The University of St. Thomas School of Law conferred degrees to 184 students on May 20, 2023. Among them, 147 students earned their Juris Doctor (J.D.), 16 earned an LL.M. in U.S. law and 21 earned a master’s or LL.M. degree in organizational ethics and compliance.
Professor Thomas Berg, who was elected professor of the year by the Class of 2023, hooded the graduates. Father Dennis Dease, St. Thomas President Emeritus, conferred the degrees.
In his opening remarks, interim Dean Joel Nichols noted that the Class of 2023 marks a milestone as the 20th class to graduate from St. Thomas Law. He also reflected on the academic journey of the J.D. students, who started law school amid the pandemic.
“I don’t need to tell you how the last three plus years have tested our resilience,” Nichols said. “For our J.D. graduates, you started in fall 2020, in a time of masks and distancing, partial Zoom (classes) and more. That’s been very tough and it makes this marker today even more meaningful. The perseverance and grit of the Class of 2023 is admirable. We honor and congratulate all of our graduates.”
The J.D. class performed more than 10,400 hours of public service work over the course of their legal education. St. Thomas Law requires each student to perform a minimum of 50 hours of community service on the belief that all lawyers have an obligation to share their skills and knowledge. Fifteen members of the class volunteered more than 100 hours over the course of their law school careers. One of them, Megan Lindsey, contributed more than 1,000 hours of service to the community.
Eight members of the Class of 2023 were recognized with Mission Awards during law school. The annual awards honor law students, faculty, staff and alumni whose activities and work exemplify the school’s mission, vision and values.
It is a tradition of each graduating J.D. class to give a collective gift to the law school. The Class of 2023 chose to fund a scholarship for an incoming law student and raised more than $2,000. This year’s gift was coordinated by class representatives Austin Northagen and Michelle Lester.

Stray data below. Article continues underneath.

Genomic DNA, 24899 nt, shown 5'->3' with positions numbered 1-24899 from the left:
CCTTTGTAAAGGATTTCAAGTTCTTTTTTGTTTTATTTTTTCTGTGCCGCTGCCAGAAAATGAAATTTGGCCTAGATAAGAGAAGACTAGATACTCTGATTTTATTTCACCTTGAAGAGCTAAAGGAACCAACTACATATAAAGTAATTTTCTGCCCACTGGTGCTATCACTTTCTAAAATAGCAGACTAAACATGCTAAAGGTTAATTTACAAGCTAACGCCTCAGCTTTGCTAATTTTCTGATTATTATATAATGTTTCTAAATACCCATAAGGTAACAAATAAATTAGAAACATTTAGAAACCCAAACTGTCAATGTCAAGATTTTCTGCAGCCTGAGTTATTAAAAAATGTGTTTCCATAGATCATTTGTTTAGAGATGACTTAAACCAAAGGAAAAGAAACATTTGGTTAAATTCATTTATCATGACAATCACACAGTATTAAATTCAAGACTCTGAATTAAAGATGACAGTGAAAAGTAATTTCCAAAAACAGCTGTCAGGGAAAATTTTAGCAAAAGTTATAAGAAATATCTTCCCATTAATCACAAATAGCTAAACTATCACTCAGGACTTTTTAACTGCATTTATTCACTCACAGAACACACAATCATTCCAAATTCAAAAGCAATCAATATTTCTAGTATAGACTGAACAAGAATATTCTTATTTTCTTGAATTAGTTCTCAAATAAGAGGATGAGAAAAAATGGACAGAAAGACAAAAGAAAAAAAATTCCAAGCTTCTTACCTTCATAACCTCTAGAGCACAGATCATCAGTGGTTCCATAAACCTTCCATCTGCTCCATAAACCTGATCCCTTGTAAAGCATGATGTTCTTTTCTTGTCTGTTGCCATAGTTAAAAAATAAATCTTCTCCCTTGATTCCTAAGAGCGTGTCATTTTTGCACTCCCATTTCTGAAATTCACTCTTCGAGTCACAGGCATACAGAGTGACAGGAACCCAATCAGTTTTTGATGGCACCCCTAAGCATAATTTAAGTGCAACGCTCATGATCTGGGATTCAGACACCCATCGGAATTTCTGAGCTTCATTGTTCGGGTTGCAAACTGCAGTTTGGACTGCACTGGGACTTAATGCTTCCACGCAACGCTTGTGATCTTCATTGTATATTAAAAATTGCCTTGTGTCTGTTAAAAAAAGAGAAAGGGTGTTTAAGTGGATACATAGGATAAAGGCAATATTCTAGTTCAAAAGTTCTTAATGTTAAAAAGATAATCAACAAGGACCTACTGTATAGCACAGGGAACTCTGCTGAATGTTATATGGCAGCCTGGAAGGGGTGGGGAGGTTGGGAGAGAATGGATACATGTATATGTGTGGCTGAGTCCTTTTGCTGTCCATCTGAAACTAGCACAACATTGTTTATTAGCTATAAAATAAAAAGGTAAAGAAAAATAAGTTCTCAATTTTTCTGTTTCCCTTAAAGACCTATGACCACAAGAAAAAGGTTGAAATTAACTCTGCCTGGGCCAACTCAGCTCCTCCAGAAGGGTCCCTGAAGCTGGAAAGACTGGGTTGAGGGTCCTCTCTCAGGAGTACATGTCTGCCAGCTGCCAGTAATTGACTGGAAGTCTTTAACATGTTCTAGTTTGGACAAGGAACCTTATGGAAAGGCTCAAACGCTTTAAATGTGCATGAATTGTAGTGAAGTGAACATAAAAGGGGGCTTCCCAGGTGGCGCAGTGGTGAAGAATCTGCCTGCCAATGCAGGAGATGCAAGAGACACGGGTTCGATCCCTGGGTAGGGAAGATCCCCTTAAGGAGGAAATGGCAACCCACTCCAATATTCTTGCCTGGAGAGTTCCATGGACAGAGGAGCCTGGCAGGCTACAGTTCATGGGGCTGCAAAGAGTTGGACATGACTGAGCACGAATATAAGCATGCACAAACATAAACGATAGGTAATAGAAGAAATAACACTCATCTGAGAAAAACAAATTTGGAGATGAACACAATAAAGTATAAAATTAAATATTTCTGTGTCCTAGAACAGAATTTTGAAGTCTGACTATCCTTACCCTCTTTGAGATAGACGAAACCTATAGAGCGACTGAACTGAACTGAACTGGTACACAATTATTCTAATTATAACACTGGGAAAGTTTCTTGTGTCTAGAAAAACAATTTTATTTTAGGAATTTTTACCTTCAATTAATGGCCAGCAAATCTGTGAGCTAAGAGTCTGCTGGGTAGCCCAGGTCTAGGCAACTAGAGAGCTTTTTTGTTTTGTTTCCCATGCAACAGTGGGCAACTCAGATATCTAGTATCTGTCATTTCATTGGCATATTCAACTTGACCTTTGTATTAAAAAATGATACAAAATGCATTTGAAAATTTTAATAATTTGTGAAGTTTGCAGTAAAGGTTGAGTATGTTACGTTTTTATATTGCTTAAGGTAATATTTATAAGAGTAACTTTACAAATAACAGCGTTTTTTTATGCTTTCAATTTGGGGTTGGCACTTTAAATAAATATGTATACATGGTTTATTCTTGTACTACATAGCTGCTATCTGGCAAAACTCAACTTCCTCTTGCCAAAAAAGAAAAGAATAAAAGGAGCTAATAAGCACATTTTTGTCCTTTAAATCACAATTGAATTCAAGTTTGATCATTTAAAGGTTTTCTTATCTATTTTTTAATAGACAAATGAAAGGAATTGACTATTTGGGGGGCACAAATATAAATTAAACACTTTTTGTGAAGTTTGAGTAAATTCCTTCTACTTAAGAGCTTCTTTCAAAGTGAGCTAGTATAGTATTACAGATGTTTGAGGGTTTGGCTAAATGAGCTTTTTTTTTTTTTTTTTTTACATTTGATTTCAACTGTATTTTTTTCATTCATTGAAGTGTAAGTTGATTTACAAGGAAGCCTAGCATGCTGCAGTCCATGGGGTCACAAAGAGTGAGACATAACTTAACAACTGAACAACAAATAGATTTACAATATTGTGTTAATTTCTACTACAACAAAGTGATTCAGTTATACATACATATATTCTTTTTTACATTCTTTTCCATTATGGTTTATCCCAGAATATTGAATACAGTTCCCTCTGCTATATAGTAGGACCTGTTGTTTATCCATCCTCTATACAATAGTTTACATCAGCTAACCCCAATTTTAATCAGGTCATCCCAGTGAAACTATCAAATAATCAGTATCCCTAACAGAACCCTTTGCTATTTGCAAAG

Keynote speaker Chief Judge Toddrick Barnette
The Hon. Toddrick S. Barnette, chief judge of Hennepin County District Court, gave the keynote address. He is a member of the law school’s Board of Governors and serves as an adjunct professor in the Mentor Externship Program. During his remarks, Barnette emphasized to graduates the power and responsibility that accompanies their legal education.
“Lawyers have played a critical part and role in shaping our society. Lawyers are the guardians of justice, the protectors of individual rights and the defenders of the rule of law,” Barnette said. “It’s not just about being a lawyer, it’s about using your skill and knowledge to make a positive impact and contribution to the world around you.
“… we’re facing many challenges today,” he said. “The COVID-19 pandemic has upended our lives and our economy. We’re grappling with racial injustice, climate change and political polarization. But you have a unique opportunity as graduates of this university to make a difference in those areas and many more. One of the most important things you can do as a lawyer, of course, is lend your voice to advocate for those people who cannot speak for themselves. You’ve been trained to think critically, analyze complex issues and communicate effectively. These skills will serve you well as you work to make the world a better place.”
Class speaker Austin Northagen
This year’s elected student speaker was Austin Northagen. During law school, Northagen served as a member of Student Government, symposium editor for the St. Thomas Journal of Law and Public Policy and president of the Environmental Law Society. He was also part of the school’s Thurgood Marshall Memorial Moot Court Competition team. Following graduation, Northagen will join the Minneapolis firm Squires, Waldspurger & Mace P.A.
In his remarks, Northagen spoke about attending law school during the pandemic and shared how he believes the challenges of the past several years will ultimately help him and his classmates in their legal careers.
“Just like we had to figure out how to succeed in cyber law school, we’re again going to have to figure out how to succeed in a new type of legal career,” Northagen said. “But one thing I know that separates St. Thomas Law from other law schools is our sense of community. Right? Sometimes we were gunners, but we weren’t cutthroat with each other. We supported each other. And it is those same relationships, that same sense of community that helped me succeed in law school, that I’m hoping each of us will continue, to succeed after law school.”